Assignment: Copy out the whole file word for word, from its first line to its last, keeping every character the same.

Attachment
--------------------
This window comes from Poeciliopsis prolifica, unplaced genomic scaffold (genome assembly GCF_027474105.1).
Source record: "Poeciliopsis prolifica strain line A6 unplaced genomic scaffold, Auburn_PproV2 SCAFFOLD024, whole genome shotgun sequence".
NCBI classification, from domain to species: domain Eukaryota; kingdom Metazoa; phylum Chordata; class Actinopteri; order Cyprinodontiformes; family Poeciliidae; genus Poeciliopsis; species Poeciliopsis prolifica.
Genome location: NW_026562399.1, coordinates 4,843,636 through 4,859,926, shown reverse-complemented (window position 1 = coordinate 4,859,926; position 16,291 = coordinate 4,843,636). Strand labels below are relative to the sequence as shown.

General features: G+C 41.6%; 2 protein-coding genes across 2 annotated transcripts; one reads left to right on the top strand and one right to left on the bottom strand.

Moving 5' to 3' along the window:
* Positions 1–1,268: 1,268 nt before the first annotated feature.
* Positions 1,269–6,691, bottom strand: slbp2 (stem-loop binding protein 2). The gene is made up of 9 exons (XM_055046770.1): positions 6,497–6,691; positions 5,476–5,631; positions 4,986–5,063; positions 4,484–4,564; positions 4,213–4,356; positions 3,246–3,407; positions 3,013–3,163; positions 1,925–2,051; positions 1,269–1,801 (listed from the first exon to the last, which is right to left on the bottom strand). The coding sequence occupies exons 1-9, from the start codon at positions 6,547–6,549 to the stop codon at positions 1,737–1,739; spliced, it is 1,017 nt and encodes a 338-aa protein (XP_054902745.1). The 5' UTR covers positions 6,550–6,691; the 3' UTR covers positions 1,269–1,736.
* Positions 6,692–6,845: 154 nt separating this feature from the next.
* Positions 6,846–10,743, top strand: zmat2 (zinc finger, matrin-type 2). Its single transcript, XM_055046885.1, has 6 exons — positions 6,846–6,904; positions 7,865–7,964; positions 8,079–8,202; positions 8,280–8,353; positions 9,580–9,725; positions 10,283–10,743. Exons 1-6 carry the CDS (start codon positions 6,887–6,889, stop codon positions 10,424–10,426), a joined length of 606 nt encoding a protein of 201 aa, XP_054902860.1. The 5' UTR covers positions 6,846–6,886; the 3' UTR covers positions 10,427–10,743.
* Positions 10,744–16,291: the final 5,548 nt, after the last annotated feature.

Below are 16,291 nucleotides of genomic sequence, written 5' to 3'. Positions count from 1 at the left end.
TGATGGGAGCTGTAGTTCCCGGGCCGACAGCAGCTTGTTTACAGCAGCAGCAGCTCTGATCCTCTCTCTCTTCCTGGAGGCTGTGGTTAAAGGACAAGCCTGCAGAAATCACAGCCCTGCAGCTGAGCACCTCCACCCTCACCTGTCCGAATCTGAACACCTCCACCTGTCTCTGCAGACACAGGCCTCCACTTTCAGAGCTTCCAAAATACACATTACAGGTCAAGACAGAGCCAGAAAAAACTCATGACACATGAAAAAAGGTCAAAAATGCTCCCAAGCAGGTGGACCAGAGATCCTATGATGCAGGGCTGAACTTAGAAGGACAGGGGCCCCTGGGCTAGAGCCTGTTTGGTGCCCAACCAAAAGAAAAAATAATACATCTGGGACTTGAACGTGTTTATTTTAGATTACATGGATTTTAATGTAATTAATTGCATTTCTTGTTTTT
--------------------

This window comes from Poeciliopsis prolifica, unplaced genomic scaffold (genome assembly GCF_027474105.1).
Source record: "Poeciliopsis prolifica strain line A6 unplaced genomic scaffold, Auburn_PproV2 SCAFFOLD024, whole genome shotgun sequence".
NCBI classification, from domain to species: domain Eukaryota; kingdom Metazoa; phylum Chordata; class Actinopteri; order Cyprinodontiformes; family Poeciliidae; genus Poeciliopsis; species Poeciliopsis prolifica.
Genome location: NW_026562399.1, coordinates 4,843,636 through 4,859,926, shown reverse-complemented (window position 1 = coordinate 4,859,926; position 16,291 = coordinate 4,843,636). Strand labels below are relative to the sequence as shown.

General features: G+C 41.6%; 2 protein-coding genes across 2 annotated transcripts; one reads left to right on the top strand and one right to left on the bottom strand.

Moving 5' to 3' along the window:
* Positions 1–1,268: 1,268 nt before the first annotated feature.
* Positions 1,269–6,691, bottom strand: slbp2 (stem-loop binding protein 2). The gene is made up of 9 exons (XM_055046770.1): positions 6,497–6,691; positions 5,476–5,631; positions 4,986–5,063; positions 4,484–4,564; positions 4,213–4,356; positions 3,246–3,407; positions 3,013–3,163; positions 1,925–2,051; positions 1,269–1,801 (listed from the first exon to the last, which is right to left on the bottom strand). The coding sequence occupies exons 1-9, from the start codon at positions 6,547–6,549 to the stop codon at positions 1,737–1,739; spliced, it is 1,017 nt and encodes a 338-aa protein (XP_054902745.1). The 5' UTR covers positions 6,550–6,691; the 3' UTR covers positions 1,269–1,736.
* Positions 6,692–6,845: 154 nt separating this feature from the next.
* Positions 6,846–10,743, top strand: zmat2 (zinc finger, matrin-type 2). Its single transcript, XM_055046885.1, has 6 exons — positions 6,846–6,904; positions 7,865–7,964; positions 8,079–8,202; positions 8,280–8,353; positions 9,580–9,725; positions 10,283–10,743. Exons 1-6 carry the CDS (start codon positions 6,887–6,889, stop codon positions 10,424–10,426), a joined length of 606 nt encoding a protein of 201 aa, XP_054902860.1. The 5' UTR covers positions 6,846–6,886; the 3' UTR covers positions 10,427–10,743.
* Positions 10,744–16,291: the final 5,548 nt, after the last annotated feature.

Below are 16,291 nucleotides of genomic sequence, written 5' to 3'. Positions count from 1 at the left end.
TGATGGGAGCTGTAGTTCCCGGGCCGACAGCAGCTTGTTTACAGCAGCAGCAGCTCTGATCCTCTCTCTCTTCCTGGAGGCTGTGGTTAAAGGACAAGCCTGCAGAAATCACAGCCCTGCAGCTGAGCACCTCCACCCTCACCTGTCCGAATCTGAACACCTCCACCTGTCTCTGCAGACACAGGCCTCCACTTTCAGAGCTTCCAAAATACACATTACAGGTCAAGACAGAGCCAGAAAAAACTCATGACACATGAAAAAAGGTCAAAAATGCTCCCAAGCAGGTGGACCAGAGATCCTATGATGCAGGGCTGAACTTAGAAGGACAGGGGCCCCTGGGCTAGAGCCTGTTTGGTGCCCAACCAAAAGAAAAAATAATACATCTGGGACTTGAACGTGTTTATTTTAGATTACATGGATTTTAATGTAATTAATTGCATTTCTTGTTTTT